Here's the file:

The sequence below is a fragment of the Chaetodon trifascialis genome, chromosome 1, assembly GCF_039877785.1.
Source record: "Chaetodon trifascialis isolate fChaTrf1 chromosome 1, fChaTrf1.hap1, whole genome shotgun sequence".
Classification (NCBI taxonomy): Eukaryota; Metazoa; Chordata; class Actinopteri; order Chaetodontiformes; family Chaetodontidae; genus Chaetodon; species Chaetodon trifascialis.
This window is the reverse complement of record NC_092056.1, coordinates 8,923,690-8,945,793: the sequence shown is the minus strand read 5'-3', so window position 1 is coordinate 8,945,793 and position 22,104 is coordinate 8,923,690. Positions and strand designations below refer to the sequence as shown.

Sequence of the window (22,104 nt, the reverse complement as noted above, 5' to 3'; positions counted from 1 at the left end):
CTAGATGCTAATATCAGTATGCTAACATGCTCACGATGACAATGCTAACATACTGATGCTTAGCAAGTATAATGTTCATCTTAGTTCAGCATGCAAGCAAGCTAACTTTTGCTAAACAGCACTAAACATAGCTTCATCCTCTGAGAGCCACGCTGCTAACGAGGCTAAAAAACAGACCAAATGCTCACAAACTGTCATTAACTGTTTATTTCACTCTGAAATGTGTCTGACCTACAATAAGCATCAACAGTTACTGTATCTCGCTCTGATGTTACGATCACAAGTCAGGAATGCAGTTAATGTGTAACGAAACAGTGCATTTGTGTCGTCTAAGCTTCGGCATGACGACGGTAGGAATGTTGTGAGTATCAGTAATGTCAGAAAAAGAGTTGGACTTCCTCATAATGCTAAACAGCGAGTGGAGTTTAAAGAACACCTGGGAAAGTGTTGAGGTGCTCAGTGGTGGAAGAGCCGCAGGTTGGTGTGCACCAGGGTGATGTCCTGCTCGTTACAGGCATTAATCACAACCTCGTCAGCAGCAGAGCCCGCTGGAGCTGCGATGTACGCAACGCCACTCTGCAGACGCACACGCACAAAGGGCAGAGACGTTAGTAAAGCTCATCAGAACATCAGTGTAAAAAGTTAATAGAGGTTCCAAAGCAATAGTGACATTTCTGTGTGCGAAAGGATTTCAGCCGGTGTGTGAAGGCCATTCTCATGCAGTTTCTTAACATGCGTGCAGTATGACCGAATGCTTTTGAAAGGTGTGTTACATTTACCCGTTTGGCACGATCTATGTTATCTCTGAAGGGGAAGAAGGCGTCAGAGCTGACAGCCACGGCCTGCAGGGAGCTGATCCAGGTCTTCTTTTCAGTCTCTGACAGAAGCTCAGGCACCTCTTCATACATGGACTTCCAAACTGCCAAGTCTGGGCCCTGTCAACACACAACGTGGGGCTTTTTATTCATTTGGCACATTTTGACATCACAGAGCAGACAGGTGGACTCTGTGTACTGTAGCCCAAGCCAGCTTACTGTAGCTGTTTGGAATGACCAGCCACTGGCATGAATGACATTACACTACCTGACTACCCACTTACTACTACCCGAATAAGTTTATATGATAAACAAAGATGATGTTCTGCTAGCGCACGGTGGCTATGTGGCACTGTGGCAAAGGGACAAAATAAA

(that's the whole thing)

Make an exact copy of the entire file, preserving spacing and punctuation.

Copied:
The sequence below is a fragment of the Chaetodon trifascialis genome, chromosome 1, assembly GCF_039877785.1.
Source record: "Chaetodon trifascialis isolate fChaTrf1 chromosome 1, fChaTrf1.hap1, whole genome shotgun sequence".
Classification (NCBI taxonomy): Eukaryota; Metazoa; Chordata; class Actinopteri; order Chaetodontiformes; family Chaetodontidae; genus Chaetodon; species Chaetodon trifascialis.
This window is the reverse complement of record NC_092056.1, coordinates 8,923,690-8,945,793: the sequence shown is the minus strand read 5'-3', so window position 1 is coordinate 8,945,793 and position 22,104 is coordinate 8,923,690. Positions and strand designations below refer to the sequence as shown.

Sequence of the window (22,104 nt, the reverse complement as noted above, 5' to 3'; positions counted from 1 at the left end):
CTAGATGCTAATATCAGTATGCTAACATGCTCACGATGACAATGCTAACATACTGATGCTTAGCAAGTATAATGTTCATCTTAGTTCAGCATGCAAGCAAGCTAACTTTTGCTAAACAGCACTAAACATAGCTTCATCCTCTGAGAGCCACGCTGCTAACGAGGCTAAAAAACAGACCAAATGCTCACAAACTGTCATTAACTGTTTATTTCACTCTGAAATGTGTCTGACCTACAATAAGCATCAACAGTTACTGTATCTCGCTCTGATGTTACGATCACAAGTCAGGAATGCAGTTAATGTGTAACGAAACAGTGCATTTGTGTCGTCTAAGCTTCGGCATGACGACGGTAGGAATGTTGTGAGTATCAGTAATGTCAGAAAAAGAGTTGGACTTCCTCATAATGCTAAACAGCGAGTGGAGTTTAAAGAACACCTGGGAAAGTGTTGAGGTGCTCAGTGGTGGAAGAGCCGCAGGTTGGTGTGCACCAGGGTGATGTCCTGCTCGTTACAGGCATTAATCACAACCTCGTCAGCAGCAGAGCCCGCTGGAGCTGCGATGTACGCAACGCCACTCTGCAGACGCACACGCACAAAGGGCAGAGACGTTAGTAAAGCTCATCAGAACATCAGTGTAAAAAGTTAATAGAGGTTCCAAAGCAATAGTGACATTTCTGTGTGCGAAAGGATTTCAGCCGGTGTGTGAAGGCCATTCTCATGCAGTTTCTTAACATGCGTGCAGTATGACCGAATGCTTTTGAAAGGTGTGTTACATTTACCCGTTTGGCACGATCTATGTTATCTCTGAAGGGGAAGAAGGCGTCAGAGCTGACAGCCACGGCCTGCAGGGAGCTGATCCAGGTCTTCTTTTCAGTCTCTGACAGAAGCTCAGGCACCTCTTCATACATGGACTTCCAAACTGCCAAGTCTGGGCCCTGTCAACACACAACGTGGGGCTTTTTATTCATTTGGCACATTTTGACATCACAGAGCAGACAGGTGGACTCTGTGTACTGTAGCCCAAGCCAGCTTACTGTAGCTGTTTGGAATGACCAGCCACTGGCATGAATGACATTACACTACCTGACTACCCACTTACTACTACCCGAATAAGTTTATATGATAAACAAAGATGATGTTCTGCTAGCGCACGGTGGCTATGTGGCACTGTGGCAAAGGGACAAAATAAA